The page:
By Paul Hemsley
Local Government Managers Australia Queensland Inc (LGMA) will oversee the $30000 project assisting 12 Indigenous Councils identify and source a common software system.
Minister for Local Government, Paul Lucas said LGMA will oversee the tendering project and employ an independent consultant to review four suitable systems.
Assessing the need for a software overhaul was prompted by the change in service provider and the advice that the ‘old practical system’ the councils were on would be phased out and all councils already on it would be moved to a new platform.
Indigenous councils now fall under the same legislation as all other councils since the Indigenous Councils’ Capacity Building Program legislation was implemented, meaning their reporting requirements have also changed.
The Department of Local Government has been working with them on capacity building, which includes their ability to report and meet the requirements of the Queensland Audit Office.
LGMA CEO, Peta Irvine said councils using the old platform will need to come together and make the choice to either upgrade the existing platform or use a new provider.
“The issue for Indigenous councils is a lot of the systems are quite sophisticated, they have really good rating processes, but Indigenous councils don’t rate, so there are a lot of things that the systems offer and that the clients pay for that actually aren’t appropriate for Indigenous councils,” Ms Irvine said.
They are trying to find a product that suits them and their needs so they are not paying for things they “don’t use because they don’t need them or they don’t have the people with the skills to use them”, she said.
According to Ms Irvine, most of the councils are currently using the ‘old practical system’ provided through Civica.
“Civica has a replacement product and that may end up being the most suitable one, but there are also a number of other players in the market and they might have a system that works,” she said.
Ms Irvine said the challenges in the project are understanding the individual needs.
“There could be some variations between councils, but the biggest challenge was just having everyone on the same timeline,” she said.
She said the councils’ biggest challenges are that they do not have IT expertise “lying around” that they can use to investigate this.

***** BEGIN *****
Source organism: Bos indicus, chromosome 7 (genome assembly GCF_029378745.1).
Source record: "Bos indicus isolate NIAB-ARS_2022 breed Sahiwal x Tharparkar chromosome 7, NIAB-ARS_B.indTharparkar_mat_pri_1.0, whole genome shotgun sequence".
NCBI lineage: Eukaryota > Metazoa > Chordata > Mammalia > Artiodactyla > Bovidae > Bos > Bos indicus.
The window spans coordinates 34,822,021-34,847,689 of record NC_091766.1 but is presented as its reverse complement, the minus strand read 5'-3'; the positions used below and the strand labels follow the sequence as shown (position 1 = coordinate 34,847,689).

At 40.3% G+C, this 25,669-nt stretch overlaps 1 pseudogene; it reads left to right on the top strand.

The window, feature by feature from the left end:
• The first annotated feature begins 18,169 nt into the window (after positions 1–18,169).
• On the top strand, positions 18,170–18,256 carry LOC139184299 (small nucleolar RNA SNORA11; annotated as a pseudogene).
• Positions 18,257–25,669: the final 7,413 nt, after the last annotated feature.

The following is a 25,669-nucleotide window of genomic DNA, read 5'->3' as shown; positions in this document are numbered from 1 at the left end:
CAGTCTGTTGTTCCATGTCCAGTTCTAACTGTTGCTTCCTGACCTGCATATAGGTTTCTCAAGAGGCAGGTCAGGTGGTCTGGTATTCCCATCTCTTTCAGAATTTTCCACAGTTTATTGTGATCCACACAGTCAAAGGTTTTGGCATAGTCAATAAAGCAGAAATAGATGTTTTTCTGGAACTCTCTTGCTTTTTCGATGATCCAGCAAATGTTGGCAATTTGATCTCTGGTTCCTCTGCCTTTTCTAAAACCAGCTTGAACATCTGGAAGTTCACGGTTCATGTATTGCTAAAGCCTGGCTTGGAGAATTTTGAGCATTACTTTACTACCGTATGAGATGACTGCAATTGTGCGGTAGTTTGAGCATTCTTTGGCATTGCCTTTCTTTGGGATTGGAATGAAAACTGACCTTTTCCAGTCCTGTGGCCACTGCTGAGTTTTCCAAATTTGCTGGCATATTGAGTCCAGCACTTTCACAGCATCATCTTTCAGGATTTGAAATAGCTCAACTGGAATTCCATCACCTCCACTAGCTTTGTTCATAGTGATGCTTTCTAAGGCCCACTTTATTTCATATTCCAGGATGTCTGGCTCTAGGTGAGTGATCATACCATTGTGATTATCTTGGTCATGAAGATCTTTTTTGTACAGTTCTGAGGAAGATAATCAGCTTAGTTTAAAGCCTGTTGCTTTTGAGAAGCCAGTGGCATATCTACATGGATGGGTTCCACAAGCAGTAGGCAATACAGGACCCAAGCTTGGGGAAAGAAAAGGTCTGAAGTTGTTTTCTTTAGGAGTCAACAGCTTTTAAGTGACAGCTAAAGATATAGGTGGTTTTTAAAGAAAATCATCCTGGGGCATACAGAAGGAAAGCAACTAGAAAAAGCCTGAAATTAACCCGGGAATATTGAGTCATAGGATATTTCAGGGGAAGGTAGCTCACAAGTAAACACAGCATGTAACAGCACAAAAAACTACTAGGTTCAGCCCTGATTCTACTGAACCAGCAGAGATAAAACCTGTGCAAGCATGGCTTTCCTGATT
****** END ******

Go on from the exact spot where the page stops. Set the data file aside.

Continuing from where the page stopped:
According to Ms Irvine, training for the software is a critical part because of initial training followed by ongoing support.
“If they switch platforms, there’s significant cost in that, but for councils the bigger cost is ongoing; maintenance, training, all those things, so that’s a really critical part of the process in evaluating all of that.
“Given isolation, that makes it more difficult,” Ms Irvine said.
Ms Irvine said there will be opportunities to share resources with councils if they decide to go with a similar platform or the same platform.
“Many of these councils have staff based in Cairns, so if someone’s got a problem, someone sitting next to them in Cairns might be able to fix it because they’ve had training,” Ms Irvine said.
Work between the LGMA and the councils involved nominating someone to put together an initial expression of interest to identified providers.
“There will be a panel of three representatives from the councils who will get together with the IT expert and they will do an initial evaluation and they will probably do a site visit with the councils, select a council that is already using the product and have a look and see how that’s working from there,” she said.
She said the councils will end up with a preferred supplier followed by negotiations and discussions from that point.
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